This professional state of emergency can be handled for a limited time, but it cannot be continued indefinitely. Many parents are taking annual leave or working night shifts to compensate for the work time lost in childcare. We cannot prolong this situation indefinitely without having severe psychological, social and financial consequences.
If the rules are relaxed step-by-step for other citizens, this will intensify the professional disadvantages for parents of young children. The fall back on traditional role models with one main wage earner is being enforced as the only possible family model. New family models, though, are not only ideological, but also economic decisions. Single parents and women are the main victims of these developments. If they are forced out of the labour market, the state will lose important qualified workers and tax income.
Pre-school institutions are not merely care facilities; they have an educational task. Younger children are being deprived of pedagogical processes that up to now have been considered indispensable. Instead, they are being cut off from social contact for a lengthy period, missing out on learning opportunities and falling behind in important phases of their development. The longer the lockdown continues, the more severe the impact will be on early learning. It is families in difficult social circumstances and immigrant families that are most severely hit in this situation.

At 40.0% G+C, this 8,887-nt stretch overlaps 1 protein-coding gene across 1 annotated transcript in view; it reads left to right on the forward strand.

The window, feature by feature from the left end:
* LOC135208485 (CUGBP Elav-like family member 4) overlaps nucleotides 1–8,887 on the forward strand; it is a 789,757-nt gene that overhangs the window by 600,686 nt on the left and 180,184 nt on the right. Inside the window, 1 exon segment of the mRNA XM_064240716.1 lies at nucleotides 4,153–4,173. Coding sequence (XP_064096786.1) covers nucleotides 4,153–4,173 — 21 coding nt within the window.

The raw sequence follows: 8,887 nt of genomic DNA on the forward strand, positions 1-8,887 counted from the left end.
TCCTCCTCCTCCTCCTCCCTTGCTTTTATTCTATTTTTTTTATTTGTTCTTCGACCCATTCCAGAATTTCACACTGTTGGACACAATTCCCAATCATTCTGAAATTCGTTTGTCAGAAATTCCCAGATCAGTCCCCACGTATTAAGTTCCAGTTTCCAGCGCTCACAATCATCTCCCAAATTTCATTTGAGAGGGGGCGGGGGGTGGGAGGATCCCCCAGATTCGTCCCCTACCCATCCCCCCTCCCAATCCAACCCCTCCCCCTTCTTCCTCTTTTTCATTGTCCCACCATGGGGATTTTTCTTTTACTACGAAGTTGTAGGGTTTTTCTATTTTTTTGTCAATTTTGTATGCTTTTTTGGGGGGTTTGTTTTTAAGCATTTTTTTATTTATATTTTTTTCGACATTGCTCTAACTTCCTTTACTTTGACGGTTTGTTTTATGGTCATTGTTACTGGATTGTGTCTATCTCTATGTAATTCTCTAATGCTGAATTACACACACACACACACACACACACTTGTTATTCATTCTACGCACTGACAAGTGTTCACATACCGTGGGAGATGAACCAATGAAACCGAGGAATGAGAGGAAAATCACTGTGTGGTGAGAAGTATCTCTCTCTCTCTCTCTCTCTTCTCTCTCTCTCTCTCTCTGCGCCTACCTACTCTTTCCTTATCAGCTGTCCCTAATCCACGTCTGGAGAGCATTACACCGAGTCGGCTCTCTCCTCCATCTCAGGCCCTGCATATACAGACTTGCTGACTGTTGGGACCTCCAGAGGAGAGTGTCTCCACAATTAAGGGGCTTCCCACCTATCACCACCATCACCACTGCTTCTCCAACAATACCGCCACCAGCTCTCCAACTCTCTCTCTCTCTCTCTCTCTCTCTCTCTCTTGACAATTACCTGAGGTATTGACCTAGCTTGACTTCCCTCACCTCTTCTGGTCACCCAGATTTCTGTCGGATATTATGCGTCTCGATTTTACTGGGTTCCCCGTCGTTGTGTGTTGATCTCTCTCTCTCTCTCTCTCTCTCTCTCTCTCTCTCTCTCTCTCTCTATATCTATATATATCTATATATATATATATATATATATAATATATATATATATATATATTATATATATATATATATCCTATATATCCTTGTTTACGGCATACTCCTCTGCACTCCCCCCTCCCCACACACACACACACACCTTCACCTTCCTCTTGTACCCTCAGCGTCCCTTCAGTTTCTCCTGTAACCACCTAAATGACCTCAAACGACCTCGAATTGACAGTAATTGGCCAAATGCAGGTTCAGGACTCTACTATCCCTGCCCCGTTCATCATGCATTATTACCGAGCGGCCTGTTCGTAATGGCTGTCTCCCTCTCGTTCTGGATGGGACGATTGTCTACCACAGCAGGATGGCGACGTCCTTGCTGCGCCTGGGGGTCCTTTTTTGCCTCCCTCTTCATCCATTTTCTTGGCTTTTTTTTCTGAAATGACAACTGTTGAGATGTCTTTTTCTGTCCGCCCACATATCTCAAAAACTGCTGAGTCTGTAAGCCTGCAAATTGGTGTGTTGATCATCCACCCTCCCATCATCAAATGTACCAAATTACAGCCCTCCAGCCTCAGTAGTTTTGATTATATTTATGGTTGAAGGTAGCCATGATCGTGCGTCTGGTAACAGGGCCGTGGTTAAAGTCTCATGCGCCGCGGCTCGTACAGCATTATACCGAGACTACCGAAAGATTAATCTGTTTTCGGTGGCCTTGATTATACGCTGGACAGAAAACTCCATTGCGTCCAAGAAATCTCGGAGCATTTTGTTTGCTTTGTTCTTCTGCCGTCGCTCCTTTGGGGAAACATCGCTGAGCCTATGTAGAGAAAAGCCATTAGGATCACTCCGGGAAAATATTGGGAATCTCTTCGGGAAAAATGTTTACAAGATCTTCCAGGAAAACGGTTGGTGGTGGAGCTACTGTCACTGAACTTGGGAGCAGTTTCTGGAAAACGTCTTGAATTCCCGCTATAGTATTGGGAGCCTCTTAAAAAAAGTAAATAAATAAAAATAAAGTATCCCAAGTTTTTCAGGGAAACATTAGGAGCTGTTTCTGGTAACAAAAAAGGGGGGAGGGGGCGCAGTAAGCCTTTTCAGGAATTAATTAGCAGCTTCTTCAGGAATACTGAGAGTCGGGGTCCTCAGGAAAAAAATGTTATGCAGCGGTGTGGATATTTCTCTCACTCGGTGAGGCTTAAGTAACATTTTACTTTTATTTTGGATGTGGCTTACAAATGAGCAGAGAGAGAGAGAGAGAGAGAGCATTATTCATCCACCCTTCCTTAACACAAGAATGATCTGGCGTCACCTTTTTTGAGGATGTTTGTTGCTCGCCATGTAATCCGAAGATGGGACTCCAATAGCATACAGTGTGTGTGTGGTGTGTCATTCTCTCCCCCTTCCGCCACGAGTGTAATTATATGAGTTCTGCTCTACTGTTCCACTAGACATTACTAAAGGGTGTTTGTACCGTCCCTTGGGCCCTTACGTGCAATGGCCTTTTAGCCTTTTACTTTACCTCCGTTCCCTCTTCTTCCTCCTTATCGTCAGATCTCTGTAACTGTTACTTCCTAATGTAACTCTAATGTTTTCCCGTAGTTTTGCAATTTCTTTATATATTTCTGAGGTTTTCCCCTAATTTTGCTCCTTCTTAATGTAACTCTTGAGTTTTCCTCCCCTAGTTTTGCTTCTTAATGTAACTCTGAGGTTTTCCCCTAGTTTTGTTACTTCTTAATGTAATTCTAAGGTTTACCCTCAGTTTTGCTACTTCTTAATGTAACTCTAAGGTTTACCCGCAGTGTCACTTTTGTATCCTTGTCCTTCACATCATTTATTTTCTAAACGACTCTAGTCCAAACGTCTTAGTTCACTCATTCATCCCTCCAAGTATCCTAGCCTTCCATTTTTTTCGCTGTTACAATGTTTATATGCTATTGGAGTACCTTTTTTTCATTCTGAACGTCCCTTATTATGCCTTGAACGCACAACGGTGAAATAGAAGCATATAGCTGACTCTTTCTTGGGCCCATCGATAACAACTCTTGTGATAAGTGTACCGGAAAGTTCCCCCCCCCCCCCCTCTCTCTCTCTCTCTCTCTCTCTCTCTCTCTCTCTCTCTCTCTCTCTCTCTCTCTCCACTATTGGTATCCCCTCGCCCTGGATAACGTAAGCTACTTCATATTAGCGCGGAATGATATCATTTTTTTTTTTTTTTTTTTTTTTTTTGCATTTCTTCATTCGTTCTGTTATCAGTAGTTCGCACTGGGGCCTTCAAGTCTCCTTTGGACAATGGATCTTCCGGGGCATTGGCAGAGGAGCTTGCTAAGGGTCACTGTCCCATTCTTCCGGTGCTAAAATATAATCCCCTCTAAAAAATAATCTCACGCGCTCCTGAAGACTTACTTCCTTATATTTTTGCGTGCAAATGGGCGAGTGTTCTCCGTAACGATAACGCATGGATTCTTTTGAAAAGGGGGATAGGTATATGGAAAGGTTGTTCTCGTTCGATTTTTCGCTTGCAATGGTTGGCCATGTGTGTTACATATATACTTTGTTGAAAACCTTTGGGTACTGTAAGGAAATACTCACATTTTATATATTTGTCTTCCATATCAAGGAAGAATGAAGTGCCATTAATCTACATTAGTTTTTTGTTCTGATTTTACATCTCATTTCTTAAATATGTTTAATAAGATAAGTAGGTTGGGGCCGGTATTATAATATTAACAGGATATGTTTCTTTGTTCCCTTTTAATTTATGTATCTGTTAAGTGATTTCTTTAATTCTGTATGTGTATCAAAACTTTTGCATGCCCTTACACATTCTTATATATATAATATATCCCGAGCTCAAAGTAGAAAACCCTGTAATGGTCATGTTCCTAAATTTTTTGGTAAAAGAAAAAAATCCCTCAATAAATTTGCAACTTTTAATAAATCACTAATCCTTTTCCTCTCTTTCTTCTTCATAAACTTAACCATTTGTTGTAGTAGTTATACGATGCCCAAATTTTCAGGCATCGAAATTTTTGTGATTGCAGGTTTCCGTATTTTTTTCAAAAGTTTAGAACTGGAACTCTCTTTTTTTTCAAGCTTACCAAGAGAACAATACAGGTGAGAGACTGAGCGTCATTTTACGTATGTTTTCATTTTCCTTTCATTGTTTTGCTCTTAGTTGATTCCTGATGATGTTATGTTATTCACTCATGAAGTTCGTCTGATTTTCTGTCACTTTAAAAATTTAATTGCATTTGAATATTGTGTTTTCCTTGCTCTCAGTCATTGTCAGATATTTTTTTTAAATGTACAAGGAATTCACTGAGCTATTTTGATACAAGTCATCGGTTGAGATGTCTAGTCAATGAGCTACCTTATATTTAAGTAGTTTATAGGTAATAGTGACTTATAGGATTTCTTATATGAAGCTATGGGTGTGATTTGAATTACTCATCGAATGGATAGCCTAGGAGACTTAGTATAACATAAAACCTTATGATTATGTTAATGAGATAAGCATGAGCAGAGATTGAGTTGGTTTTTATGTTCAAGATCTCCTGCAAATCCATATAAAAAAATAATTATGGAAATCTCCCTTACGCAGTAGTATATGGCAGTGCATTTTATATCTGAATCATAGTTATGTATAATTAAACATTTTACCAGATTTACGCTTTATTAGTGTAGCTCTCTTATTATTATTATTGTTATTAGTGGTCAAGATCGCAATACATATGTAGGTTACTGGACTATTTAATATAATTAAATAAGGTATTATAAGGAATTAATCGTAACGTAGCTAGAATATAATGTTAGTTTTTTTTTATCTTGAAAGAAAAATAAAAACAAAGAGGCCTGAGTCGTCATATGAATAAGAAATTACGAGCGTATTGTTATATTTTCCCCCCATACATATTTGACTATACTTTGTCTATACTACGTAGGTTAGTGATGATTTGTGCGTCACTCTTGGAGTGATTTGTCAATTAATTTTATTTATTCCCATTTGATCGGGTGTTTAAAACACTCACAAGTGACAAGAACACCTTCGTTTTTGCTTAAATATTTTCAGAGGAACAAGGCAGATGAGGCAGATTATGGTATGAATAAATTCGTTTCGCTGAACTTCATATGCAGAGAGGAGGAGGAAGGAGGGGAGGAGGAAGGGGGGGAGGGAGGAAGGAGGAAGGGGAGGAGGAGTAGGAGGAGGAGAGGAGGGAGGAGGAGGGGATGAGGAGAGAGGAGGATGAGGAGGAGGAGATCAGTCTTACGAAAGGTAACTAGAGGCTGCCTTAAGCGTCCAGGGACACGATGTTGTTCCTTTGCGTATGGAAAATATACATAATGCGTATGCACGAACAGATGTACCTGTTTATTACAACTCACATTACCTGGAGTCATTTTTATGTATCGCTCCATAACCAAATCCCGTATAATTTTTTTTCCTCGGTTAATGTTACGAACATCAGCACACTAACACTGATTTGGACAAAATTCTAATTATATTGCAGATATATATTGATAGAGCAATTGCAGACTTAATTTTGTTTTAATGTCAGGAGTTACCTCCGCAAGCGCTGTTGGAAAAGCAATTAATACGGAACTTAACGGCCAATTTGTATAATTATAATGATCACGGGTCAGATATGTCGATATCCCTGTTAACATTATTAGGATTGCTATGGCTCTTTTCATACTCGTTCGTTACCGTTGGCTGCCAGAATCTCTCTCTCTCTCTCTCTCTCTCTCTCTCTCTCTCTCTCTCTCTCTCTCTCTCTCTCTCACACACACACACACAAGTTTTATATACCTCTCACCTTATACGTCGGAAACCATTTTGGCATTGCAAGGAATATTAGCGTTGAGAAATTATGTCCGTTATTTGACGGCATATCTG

A total of 3.8 million young children** are currently being banned from social contact. The long-term impact of such isolation over many months is not being questioned. Children need exercise, but playgrounds have been closed since the beginning of the lockdown. For many families, their family life must be organised in confined living spaces. This increases the potential for strain and conflict that can lead to violence.
Moreover, it is not clear if children really contribute significantly to the spread of the virus and if the closing of day-care facilities has been a significant factor in the containment of the pandemic. The studies available so far are contradictory. On the other hand, it is not disputed that children rarely suffer from severe symptoms of the disease. To deny the re-opening of day-care facilities dogmatically is incomprehensible, even more so as no plan exists for working parents.